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Burdened by the Weight of Inflation

While oil companies were a primary target across party lines, Democrats and independents were much more apt to blame the Bush administration and the Iraq war than were Republicans. Thirty-four percent of Democrats and 21 percent of independents singled out the Bush administration or the Iraq war as the major reason behind the higher pump prices; just 7 percent of Republicans agreed.

Beyond gasoline costs, three in 10 Americans polled said they were having trouble paying other household bills because of rising prices. Of those finding the inflationary pressures hard to deal with, more than half were struggling with food costs, two in 10 with the price of electricity, 15 percent each with medical costs and other household expenses, and 11 percent with their housing costs.

"It's food, it's everything," said Nancy Scala of Sherman, Conn., a poll respondent.

Louis Hand from Orlando was one of those who highlighted health-care costs. "We could be living better if we didn't have to pay those high costs for medical care and prescriptions," he said in a follow-up interview.

And while concern about the economy has spread most quickly among middle- and upper-income households, lower-income families are still the ones having the most trouble coping.

"We've had to cut back on a lot of stuff," said Stephanie Green, 30, of Mount Airy, N.C., after returning from a trip to a Bottom Dollar grocery store, where shoppers bag their own groceries to help keep food prices down.

"I used to spend about $120 a week to buy food. To be honest, now I spend anywhere from $200 to $220 a week," said Green, who has three children. And with the price of gasoline at $3.67 at her local service station, she said: "We're basically not going anywhere. We're going to get the kids, and besides that we don't go out of the house all week."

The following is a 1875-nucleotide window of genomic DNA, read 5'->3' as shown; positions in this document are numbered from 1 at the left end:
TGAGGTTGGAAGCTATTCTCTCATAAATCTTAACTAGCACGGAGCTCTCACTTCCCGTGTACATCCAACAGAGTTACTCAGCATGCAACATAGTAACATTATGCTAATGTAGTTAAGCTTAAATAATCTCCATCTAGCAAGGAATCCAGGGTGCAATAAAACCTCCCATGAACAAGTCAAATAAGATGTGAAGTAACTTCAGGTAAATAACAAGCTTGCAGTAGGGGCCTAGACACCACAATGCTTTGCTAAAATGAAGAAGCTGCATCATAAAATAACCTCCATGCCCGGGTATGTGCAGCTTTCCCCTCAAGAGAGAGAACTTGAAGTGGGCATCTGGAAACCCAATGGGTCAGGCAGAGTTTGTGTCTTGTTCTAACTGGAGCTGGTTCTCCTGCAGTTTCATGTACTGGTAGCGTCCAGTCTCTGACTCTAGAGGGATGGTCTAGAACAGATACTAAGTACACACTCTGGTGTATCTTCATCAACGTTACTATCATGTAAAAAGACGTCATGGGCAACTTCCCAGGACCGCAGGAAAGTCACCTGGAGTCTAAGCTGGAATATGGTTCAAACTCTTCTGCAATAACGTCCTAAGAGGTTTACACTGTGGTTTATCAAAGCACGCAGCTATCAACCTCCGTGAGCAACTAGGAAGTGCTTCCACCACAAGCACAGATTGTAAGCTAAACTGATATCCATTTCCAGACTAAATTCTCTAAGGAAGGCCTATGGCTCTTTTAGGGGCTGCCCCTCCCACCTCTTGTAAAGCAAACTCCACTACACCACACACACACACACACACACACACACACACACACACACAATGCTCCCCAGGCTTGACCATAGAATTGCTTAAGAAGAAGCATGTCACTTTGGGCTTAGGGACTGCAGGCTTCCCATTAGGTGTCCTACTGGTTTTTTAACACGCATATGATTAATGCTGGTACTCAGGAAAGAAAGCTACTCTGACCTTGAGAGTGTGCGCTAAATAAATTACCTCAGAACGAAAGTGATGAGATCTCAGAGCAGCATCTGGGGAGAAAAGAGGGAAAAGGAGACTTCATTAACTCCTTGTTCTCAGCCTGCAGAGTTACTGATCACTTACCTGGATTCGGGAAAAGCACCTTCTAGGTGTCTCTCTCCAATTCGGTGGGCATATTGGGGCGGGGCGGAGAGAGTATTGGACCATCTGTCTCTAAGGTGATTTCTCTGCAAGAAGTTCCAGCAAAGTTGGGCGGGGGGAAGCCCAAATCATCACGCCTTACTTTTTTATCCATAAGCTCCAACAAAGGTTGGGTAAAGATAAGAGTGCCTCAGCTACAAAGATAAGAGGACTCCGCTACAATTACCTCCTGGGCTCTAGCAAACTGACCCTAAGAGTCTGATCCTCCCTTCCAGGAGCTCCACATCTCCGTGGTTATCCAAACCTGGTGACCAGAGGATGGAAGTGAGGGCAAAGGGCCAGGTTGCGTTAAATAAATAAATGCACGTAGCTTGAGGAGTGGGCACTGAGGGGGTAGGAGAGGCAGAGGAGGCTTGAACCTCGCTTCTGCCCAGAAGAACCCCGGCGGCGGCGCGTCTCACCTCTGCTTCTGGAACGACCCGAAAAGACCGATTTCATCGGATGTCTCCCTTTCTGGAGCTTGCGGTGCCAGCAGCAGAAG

Despite widespread concern about fuel costs, Americans are evenly divided about whether it is a good idea to suspend the federal gas tax this summer, as proposed by two presidential candidates, Sens. John McCain (R-Ariz.) and Hillary Rodham Clinton (D-N.Y.). Forty-six percent of those surveyed supported the proposal; 47 percent opposed it. And when told about criticisms of the plan, which many experts say would do little to change prices while draining revenue away from federal highway projects, support for the idea dipped to 33 percent.

That may be good news for Sen. Barrack Obama (Ill.), who said he would oppose any effort to temporarily do away with the 18 cents-a-gallon federal gasoline taxes. The Democratic presidential hopeful called that a "gimmick."

The idea of a gasoline tax holiday failed to pick up majority support from Democrats, Republicans or independents, and presented with the information about the probable impact of the tax suspension, majorities across the board opposed the idea.

The poll was conducted by telephone May 8 to 11 among a random national sample of 1,122 adults. Results from the full survey have a margin of sampling error of plus or minus three percentage points; error margins are larger for subgroups.

Polling analyst Jennifer Agiesta contributed to this report.


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